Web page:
Civil Engineering Technology at DCTC teaches precisely the skills you'll need to break into the profession. The curriculum is designed by faculty with decades of industry experience; they know what works and what doesn't work. BLS: "Civil engineering technicians learn to use design software that civil engineers typically do not. Thus, those who master it, keep their skills current, and stay abreast of the latest software will likely improve their chances for employment."
Articulation Agreements are formal agreements between two or more colleges and universities to accept credits in transfer toward a specific academic program. DCTC has articulation agreements in place for this program with the following schools:
|Transfer To||Degree||Major Offered|
|Minnesota State University Moorhead||BS||Construction Management||View|
|Minnesota State University Moorhead||BS||Operations Management||View|
Do you want to see how your courses transfer to programs at participating colleges and universities? Add the coursework you've taken and use Transferology to find out how it might transfer to any of the participating schools in the Transferology network. Get an account and create a plan now!
MN Transfer.org Your official guide to a seamless transfer experience in Minnesota Higher Education.
Whether you're a veteran of the U.S. Armed Forces or an international student or transferring from high school or a four-year university, DCTC will help you through the process. Visit our Transfer Students page for more information.
The Civil Engineering Technology program at DCTC is active throughout the year and makes headlines in college publications. Read about student field trips and competitions as well as the accomplishments of our civil engineering technology instructors.
As a student in DCTC's Civil Engineering Technology program, you have many opportunities to make connections in the civil engineering industry through your involvement in professional clubs and organizations.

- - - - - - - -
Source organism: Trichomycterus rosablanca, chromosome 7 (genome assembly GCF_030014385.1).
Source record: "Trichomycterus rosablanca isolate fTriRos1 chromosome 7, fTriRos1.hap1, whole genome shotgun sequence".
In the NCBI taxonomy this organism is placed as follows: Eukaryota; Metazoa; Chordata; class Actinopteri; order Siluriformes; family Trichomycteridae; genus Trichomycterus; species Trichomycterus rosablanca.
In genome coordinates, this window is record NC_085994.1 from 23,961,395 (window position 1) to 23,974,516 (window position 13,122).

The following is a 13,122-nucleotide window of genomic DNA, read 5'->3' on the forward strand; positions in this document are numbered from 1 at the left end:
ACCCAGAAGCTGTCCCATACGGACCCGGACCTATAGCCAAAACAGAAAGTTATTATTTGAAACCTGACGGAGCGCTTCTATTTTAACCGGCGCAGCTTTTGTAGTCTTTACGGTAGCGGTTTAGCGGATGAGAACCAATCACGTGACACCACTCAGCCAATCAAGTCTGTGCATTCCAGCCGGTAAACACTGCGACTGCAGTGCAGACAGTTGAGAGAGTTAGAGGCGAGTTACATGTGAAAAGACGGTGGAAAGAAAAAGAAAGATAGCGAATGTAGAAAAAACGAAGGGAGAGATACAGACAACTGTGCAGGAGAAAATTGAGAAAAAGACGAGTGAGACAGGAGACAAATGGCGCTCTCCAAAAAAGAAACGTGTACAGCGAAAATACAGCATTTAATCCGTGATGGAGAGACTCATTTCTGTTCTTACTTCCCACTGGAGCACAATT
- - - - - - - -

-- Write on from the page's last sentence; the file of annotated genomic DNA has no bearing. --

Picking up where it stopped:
DCTC features active, industry-relevant clubs for Civil Engineering Technology students right on campus. Getting involved in these clubs allows you to make the most of your college experience and gives you an edge when seeking employment in the civil engineering technology field. The following three clubs are open to all CET students:
The Innovative Engineers (IE) chapter at DCTC came about as a partnership with the University of Minnesota. Students in IE can apply their technical education to develop innovative solutions to global issues in third-world communities. IE built and tested a 1kW wind turbine on campus that can be used in communities both here and abroad to teach students how to design and build renewable energy technologies using local resources.
U.S. Green Building Council (USGBC)
Students from many programs of study—including Civil Engineering Technology, Architectural Technology, Landscape Horticulture and Interior Design—come together in the USGBC-DCTC Student Group to learn and participate in hands-on green building experiences. USGBC students engage in service-learning projects while advocating for sustainable practices and policies on campus. The group facilitates site visits to green buildings as well as attendance at green building conferences and events, providing experiences that are both fun and educational. Visit our U.S. Green Building Council-DCTC Student Group on Facebook.
SkillsUSA is a national nonprofit organization for students at community and technical colleges across the U.S. The organization focuses on students in academic programs that lead to careers in the trade, industrial, technical and health care fields. Nearly 100 SkillsUSA competitions at the state and national levels relate to leadership skills or programs of study at DCTC.
In 2012, DCTC fielded four national champions at the SkillsUSA National Championships at the National Leadership and Skills Conference in Kansas City, Mo. For more information about the competition, read "Students Dominate SkillsUSA Championships" in Real Magazine, a DCTC publication.
In 2013, DCTC fielded 17 students at the nationals who ranked in the top 15 in the nation. For more information about the competition, read "DCTC Students Rock at SkillsUSA Nationals" on DCTC News.